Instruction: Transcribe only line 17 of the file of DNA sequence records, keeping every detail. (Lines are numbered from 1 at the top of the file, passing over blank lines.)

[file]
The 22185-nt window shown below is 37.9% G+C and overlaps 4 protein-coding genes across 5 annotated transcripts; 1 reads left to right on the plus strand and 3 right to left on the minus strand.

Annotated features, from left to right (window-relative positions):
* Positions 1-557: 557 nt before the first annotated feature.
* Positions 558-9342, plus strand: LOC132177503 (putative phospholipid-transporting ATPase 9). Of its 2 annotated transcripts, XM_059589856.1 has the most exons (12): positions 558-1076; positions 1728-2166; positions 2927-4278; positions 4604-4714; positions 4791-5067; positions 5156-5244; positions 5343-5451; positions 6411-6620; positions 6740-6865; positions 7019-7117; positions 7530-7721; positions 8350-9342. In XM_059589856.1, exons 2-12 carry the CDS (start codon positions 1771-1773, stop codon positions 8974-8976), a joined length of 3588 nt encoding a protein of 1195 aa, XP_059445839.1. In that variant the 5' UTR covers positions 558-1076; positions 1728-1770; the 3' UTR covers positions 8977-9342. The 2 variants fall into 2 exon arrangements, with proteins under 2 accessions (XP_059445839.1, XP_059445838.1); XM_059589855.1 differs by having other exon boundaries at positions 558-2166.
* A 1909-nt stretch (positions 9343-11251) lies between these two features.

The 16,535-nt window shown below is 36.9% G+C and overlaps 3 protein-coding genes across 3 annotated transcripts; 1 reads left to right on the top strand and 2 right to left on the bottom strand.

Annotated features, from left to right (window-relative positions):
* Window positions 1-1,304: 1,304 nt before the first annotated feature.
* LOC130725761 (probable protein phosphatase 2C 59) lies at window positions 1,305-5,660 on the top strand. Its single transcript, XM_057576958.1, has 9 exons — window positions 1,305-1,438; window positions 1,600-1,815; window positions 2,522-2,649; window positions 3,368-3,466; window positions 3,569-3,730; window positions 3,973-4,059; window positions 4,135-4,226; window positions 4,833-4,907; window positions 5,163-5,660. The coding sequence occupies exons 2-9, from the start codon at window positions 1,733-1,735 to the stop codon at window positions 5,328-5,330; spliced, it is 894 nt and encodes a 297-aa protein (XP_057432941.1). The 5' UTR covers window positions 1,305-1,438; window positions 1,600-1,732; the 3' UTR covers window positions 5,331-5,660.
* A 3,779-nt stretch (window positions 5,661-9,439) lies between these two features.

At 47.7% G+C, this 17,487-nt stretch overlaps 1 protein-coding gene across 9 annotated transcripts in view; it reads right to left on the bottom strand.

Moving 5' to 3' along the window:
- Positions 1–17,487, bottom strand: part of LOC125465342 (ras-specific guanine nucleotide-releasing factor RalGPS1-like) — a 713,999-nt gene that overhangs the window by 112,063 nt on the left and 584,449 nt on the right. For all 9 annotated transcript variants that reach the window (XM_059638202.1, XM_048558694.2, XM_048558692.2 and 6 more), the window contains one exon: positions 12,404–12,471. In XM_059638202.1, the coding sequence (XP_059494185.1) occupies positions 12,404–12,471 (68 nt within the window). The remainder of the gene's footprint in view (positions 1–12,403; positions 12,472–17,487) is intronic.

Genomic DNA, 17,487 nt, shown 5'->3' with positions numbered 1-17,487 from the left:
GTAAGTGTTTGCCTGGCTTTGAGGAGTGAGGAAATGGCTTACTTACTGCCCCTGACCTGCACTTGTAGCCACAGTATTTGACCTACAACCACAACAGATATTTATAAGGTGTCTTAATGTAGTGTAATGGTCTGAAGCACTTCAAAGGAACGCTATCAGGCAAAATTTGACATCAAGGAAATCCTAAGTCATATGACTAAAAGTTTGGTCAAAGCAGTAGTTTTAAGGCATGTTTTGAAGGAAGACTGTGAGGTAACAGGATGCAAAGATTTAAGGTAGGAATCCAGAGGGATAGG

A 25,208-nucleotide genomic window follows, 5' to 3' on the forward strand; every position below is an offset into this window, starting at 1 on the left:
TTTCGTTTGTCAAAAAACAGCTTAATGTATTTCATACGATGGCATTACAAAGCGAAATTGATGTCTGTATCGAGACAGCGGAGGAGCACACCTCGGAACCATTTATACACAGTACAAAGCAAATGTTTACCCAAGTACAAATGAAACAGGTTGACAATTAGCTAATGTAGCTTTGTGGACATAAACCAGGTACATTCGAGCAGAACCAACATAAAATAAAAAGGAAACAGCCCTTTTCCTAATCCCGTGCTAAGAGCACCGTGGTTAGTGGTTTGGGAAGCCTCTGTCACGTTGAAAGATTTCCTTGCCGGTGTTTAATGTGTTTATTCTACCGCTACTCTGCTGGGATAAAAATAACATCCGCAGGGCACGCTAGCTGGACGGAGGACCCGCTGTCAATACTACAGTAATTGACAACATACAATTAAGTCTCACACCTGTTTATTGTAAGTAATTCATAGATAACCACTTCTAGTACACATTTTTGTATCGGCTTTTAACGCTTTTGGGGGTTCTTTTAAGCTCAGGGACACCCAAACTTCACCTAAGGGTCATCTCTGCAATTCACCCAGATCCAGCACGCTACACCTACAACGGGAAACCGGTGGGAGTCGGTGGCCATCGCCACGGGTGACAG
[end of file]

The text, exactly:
TTTCGTTTGTCAAAAAACAGCTTAATGTATTTCATACGATGGCATTACAAAGCGAAATTGATGTCTGTATCGAGACAGCGGAGGAGCACACCTCGGAACCATTTATACACAGTACAAAGCAAATGTTTACCCAAGTACAAATGAAACAGGTTGACAATTAGCTAATGTAGCTTTGTGGACATAAACCAGGTACATTCGAGCAGAACCAACATAAAATAAAAAGGAAACAGCCCTTTTCCTAATCCCGTGCTAAGAGCACCGTGGTTAGTGGTTTGGGAAGCCTCTGTCACGTTGAAAGATTTCCTTGCCGGTGTTTAATGTGTTTATTCTACCGCTACTCTGCTGGGATAAAAATAACATCCGCAGGGCACGCTAGCTGGACGGAGGACCCGCTGTCAATACTACAGTAATTGACAACATACAATTAAGTCTCACACCTGTTTATTGTAAGTAATTCATAGATAACCACTTCTAGTACACATTTTTGTATCGGCTTTTAACGCTTTTGGGGGTTCTTTTAAGCTCAGGGACACCCAAACTTCACCTAAGGGTCATCTCTGCAATTCACCCAGATCCAGCACGCTACACCTACAACGGGAAACCGGTGGGAGTCGGTGGCCATCGCCACGGGTGACAG